The country will enhance management in the shipbuilding industry from this year to 2010 by speeding up the construction of three major shipyards, and by enhancing the development of new ship types, establishing modern shipbuilding models and developing the building technology for ship accessories, according to China's medium and long-term shipping development plans.

It is time for China to further develop its shipbuilding industry, said an official from the Commission of Science Technology and Industry for National Defense. China's shipbuilding industry is now at a critical stage where it can become even stronger, the official added.

However, China still needs to face a series of challenges, such as fierce competition, industry uncertainties, weak innovation abilities and less-developed accessory building technologies, the official said.

With the abundance of human resources, a long coastline and a strong demand from the domestic market, China is now the third largest shipbuilder in the world. Its proportion in the world's shipbuilding industry has surged from six percent in 2000 to 20 percent last year.

(Source: www1.shanghaidaily.com)

Korean Shipyards Face Challenge
Tuesday, September 05, 2006

Korean shipbuilders' earnings are forecast to improve through 2008 and beyond as the tight supply and demand balance allows them to pass on rising costs, said investment bank Lehman Brothers in a report. Lehman's expects earnings at the shipyards to report a 64 percent growth over the 2006-2008 period as revived interest in container ship investment amid continued demand for tankers and gas carriers is increasingly making global shipbuilding a seller's market. "At the same time, Korean shipyards are more keen on managing risk and costs by hedging their foreign exchange exposure and procuring lower-cost steel plates from China," the report said. It also noted that Korean shipyards' flexible vessel design capabilities are the key differentiating factor that positions them ahead of their Japanese and Chinese counterparts. Lehman's top picks were Hyundai Heavy Industries Co. among shipbuilders, and Samyoung M-Tek among vessel parts suppliers. Yet, it might not be all smooth sailing for Korea's shipyards after 2008 with Brazil, Russia, India and China rushing to build large shipyards to meet the growing demand for vessels to transport oil and raw materials, according to maritime information portal site Marine-net.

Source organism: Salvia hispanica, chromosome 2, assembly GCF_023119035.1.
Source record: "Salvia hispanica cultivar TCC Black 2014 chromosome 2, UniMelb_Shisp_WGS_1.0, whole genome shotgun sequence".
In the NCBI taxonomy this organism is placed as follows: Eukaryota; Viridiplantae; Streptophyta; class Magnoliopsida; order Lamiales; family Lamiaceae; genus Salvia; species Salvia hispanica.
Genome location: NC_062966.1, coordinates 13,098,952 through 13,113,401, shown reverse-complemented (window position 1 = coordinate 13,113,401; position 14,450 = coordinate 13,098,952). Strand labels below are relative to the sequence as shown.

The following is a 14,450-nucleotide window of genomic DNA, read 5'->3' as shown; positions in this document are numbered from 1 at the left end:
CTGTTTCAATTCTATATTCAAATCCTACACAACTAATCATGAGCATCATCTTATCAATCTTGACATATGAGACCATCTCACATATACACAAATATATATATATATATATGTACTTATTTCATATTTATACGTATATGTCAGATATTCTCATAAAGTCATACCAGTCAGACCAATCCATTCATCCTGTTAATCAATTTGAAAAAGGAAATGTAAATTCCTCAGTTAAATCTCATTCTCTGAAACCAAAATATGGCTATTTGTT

Seller's Market means that whatever you build, someone will buy it.
They do however mentiont that China does build its own steel plates... I guess Korea has forgotten something during its growing process, might cost them a lot in the future!

Profile picture for user swerve

Member for

15 years 5 months

Posts: 13,432

Makes you wonder why the Koreans don't make their own steel... First you need a ship to import the iron ore to Japan, then you need a ship to transport the plates to Korea and all that to just build another ship to transport the iron ore to Japan ;) guess the cirlce keeps itself running this way. (I'm kidding, the tankers etc. have to get built too of course), but still I guess it would be smarter of Korea to start making its own steel!

South Korea makes lots of steel. 5th largest producer in the world in 2004, behind Russia, just ahead of Germany. Maybe not enough big plates?

Think about this a moment: Japan & South Korea both import iron ore. They're quite close together, separated only by a little bit of sea. Importing steel from Japan doesn't mean any extra shipping of materials, overall.

Shipyards are on the coast. The cheapest way to transport big heavy things in large quantities is by sea. The distance by sea from the nearest Japanese plate mill is not necessarily more than from a Korean plate mill. Unless a shipyard owns its own plate mill, there's one next door, or there's a tax on imported steel plate, there's no real difference between importing from Japan & buying domestically.

BTW, I think that Shanghai Daily figure of China having 20% of the world market last year must be orders. Deliveries were 14.5%, by tonnage.

Profile picture for user Neptune

Member for

15 years 1 month

Posts: 627

Maybe indeed too small plates. Shouldn't however be that hard to make them larger...

Think about this a moment: Japan & South Korea both import iron ore. They're quite close together, separated only by a little bit of sea. Importing steel from Japan doesn't mean any extra shipping of materials, overall.

Yes I have thought about that, but importing form a different country means a lot of paperwork (and a lot more survey and other time consuming things, Japanese are rather strict in everything and hence become annoying to us) which you could just avoid by using coastal nav in your own country's waters. Add to it some import cost and probable profit for the Japanese company and you're getting a higher price tag.